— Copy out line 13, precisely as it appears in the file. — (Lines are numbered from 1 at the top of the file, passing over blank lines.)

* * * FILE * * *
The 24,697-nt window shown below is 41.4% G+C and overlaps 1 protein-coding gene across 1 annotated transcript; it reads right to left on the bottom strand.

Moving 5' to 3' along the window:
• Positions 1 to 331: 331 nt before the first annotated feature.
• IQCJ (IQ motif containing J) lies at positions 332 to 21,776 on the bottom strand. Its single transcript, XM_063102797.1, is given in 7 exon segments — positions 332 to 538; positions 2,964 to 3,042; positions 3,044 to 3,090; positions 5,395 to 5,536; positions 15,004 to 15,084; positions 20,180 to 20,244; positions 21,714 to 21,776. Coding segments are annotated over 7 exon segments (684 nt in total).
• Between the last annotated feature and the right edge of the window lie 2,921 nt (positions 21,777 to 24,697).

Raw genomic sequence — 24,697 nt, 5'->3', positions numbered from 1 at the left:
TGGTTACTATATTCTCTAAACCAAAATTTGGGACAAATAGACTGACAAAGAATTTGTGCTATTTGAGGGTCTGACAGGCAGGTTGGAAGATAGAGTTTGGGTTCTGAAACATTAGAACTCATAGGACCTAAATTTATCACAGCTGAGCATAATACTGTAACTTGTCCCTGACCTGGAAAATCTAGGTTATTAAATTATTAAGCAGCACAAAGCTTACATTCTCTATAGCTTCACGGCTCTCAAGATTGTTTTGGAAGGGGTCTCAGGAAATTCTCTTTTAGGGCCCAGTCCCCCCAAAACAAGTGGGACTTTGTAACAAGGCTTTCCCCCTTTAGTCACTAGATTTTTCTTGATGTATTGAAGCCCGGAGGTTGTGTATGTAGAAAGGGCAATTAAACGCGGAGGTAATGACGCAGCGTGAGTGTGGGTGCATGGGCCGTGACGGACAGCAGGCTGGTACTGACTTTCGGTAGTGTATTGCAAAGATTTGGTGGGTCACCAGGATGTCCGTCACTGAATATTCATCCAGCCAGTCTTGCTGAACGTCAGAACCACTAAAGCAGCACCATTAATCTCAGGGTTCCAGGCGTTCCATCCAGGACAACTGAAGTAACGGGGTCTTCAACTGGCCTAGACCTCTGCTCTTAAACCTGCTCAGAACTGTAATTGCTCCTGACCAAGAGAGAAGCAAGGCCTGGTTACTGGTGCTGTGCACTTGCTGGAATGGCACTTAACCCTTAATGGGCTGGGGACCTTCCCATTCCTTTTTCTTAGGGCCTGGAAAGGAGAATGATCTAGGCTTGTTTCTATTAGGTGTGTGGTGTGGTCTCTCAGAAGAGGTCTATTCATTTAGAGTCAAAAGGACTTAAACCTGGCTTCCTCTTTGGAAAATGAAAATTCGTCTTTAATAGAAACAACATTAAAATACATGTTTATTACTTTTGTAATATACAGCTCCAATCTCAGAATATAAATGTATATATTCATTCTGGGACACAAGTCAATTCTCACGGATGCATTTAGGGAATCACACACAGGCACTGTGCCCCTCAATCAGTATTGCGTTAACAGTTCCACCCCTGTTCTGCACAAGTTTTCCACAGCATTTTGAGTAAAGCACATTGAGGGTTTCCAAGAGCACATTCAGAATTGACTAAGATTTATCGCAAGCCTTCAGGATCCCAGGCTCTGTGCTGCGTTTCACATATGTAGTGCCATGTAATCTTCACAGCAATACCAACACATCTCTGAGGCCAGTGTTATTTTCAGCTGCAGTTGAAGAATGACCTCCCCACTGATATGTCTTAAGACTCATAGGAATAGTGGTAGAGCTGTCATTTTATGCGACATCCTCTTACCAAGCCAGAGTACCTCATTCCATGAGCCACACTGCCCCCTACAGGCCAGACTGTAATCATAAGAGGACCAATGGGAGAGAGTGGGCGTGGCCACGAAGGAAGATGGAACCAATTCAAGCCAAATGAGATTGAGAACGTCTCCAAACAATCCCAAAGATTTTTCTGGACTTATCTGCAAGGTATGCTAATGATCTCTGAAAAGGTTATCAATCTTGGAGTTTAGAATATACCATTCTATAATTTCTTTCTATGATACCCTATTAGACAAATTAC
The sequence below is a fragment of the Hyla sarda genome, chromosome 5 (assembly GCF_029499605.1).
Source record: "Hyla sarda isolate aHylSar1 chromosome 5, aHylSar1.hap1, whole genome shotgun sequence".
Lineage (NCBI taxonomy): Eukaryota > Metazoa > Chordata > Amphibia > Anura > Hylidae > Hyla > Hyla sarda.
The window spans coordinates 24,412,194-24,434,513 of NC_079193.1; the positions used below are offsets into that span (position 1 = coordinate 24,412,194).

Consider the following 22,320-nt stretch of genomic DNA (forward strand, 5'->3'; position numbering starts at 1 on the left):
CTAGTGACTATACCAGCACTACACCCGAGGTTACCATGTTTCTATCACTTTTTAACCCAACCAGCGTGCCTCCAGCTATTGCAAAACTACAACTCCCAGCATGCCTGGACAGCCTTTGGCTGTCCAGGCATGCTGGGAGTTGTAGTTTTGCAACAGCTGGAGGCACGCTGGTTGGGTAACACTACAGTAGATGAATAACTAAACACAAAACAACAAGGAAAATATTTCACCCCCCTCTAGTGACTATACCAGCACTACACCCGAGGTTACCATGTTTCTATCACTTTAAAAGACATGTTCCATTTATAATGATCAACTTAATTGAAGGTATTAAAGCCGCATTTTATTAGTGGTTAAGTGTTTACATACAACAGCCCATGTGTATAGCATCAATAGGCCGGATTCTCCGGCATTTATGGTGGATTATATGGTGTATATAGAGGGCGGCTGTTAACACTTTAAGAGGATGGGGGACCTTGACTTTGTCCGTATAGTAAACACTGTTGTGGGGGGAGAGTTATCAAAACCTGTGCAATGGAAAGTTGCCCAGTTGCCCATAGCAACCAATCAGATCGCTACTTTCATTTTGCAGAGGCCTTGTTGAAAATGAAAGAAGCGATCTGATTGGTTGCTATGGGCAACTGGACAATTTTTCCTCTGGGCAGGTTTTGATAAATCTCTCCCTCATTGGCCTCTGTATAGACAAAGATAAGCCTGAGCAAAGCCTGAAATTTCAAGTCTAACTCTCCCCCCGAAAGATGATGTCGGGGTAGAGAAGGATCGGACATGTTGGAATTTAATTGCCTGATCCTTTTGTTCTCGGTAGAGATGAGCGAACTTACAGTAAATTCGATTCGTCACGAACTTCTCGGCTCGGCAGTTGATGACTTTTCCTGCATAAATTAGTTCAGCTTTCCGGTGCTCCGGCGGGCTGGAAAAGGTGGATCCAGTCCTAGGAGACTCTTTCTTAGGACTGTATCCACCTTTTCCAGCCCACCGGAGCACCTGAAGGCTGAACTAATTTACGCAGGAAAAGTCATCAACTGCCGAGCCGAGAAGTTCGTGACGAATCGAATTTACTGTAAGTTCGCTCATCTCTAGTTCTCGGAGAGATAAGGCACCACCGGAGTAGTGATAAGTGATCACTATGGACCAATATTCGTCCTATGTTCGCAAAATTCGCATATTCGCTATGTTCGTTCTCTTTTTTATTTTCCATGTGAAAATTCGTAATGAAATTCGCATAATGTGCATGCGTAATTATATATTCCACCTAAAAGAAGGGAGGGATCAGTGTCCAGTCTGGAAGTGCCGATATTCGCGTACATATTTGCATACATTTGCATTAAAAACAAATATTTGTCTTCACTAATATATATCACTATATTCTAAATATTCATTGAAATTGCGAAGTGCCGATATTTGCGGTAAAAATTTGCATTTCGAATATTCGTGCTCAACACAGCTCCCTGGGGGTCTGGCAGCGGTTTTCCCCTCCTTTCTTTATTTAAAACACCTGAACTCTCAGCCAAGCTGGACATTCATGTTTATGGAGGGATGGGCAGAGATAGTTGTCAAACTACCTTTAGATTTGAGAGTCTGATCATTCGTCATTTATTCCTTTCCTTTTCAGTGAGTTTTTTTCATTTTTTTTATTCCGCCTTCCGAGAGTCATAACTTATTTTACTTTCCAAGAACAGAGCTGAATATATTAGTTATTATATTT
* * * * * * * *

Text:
CTAGTGACTATACCAGCACTACACCCGAGGTTACCATGTTTCTATCACTTTTTAACCCAACCAGCGTGCCTCCAGCTATTGCAAAACTACAACTCCCAGCATGCCTGGACAGCCTTTGGCTGTCCAGGCATGCTGGGAGTTGTAGTTTTGCAACAGCTGGAGGCACGCTGGTTGGGTAACACTACAGTAGATGAATAACTAAACACAAAACAACAAGGAAAATATTTCACCCCCCTCTAGTGACTATACCAGCACTACACCCGAGGTTACCATGTTTCTATCACTTTAAAAGACATGTTCCATTTATAATGATCAACTTAATTGAAGGTATTAAAGCCGCATTTTATTAGTGGTTAAGTGTTTACATACAACAGCCCATGTGTATAGCATCAATAGGCCGGATTCTCCGGCATTTATGGTGGATTATATGGTGTATATAGAGGGCGGCTGTTAACACTTTAAGAGGATGGGGGACCTTGACTTTGTCCGTATAGTAAACACTGTTGTGGGGGGAGAGTTATCAAAACCTGTGCAATGGAAAGTTGCCCAGTTGCCCATAGCAACCAATCAGATCGCTACTTTCATTTTGCAGAGGCCTTGTTGAAAATGAAAGAAGCGATCTGATTGGTTGCTATGGGCAACTGGACAATTTTTCCTCTGGGCAGGTTTTGATAAATCTCTCCCTCATTGGCCTCTGTATAGACAAAGATAAGCCTGAGCAAAGCCTGAAATTTCAAGTCTAACTCTCCCCCCGAAAGATGATGTCGGGGTAGAGAAGGATCGGACATGTTGGAATTTAATTGCCTGATCCTTTTGTTCTCGGTAGAGATGAGCGAACTTACAGTAAATTCGATTCGTCACGAACTTCTCGGCTCGGCAGTTGATGACTTTTCCTGCATAAATTAGTTCAGCTTTCCGGTGCTCCGGCGGGCTGGAAAAGGTGGATCCAGTCCTAGGAGACTCTTTCTTAGGACTGTATCCACCTTTTCCAGCCCACCGGAGCACCTGAAGGCTGAACTAATTTACGCAGGAAAAGTCATCAACTGCCGAGCCGAGAAGTTCGTGACGAATCGAATTTACTGTAAGTTCGCTCATCTCTAGTTCTCGGAGAGATAAGGCACCACCGGAGTAGTGATAAGTGATCACTATGGACCAATATTCGTCCTATGTTCGCAAAATTCGCATATTCGCTATGTTCGTTCTCTTTTTTATTTTCCATGTGAAAATTCGTAATGAAATTCGCATAATGTGCATGCGTAATTATATATTCCACCTAAAAGAAGGGAGGGATCAGTGTCCAGTCTGGAAGTGCCGATATTCGCGTACATATTTGCATACATTTGCATTAAAAACAAATATTTGTCTTCACTAATATATATCACTATATTCTAAATATTCATTGAAATTGCGAAGTGCCGATATTTGCGGTAAAAATTTGCATTTCGAATATTCGTGCTCAACACAGCTCCCTGGGGGTCTGGCAGCGGTTTTCCCCTCCTTTCTTTATTTAAAACACCTGAACTCTCAGCCAAGCTGGACATTCATGTTTATGGAGGGATGGGCAGAGATAGTTGTCAAACTACCTTTAGATTTGAGAGTCTGATCATTCGTCATTTATTCCTTTCCTTTTCAGTGAGTTTTTTTCATTTTTTTTATTCCGCCTTCCGAGAGTCATAACTTATTTTACTTTCCAAGAACAGAGCTGAATATATTAGTTATTATATTT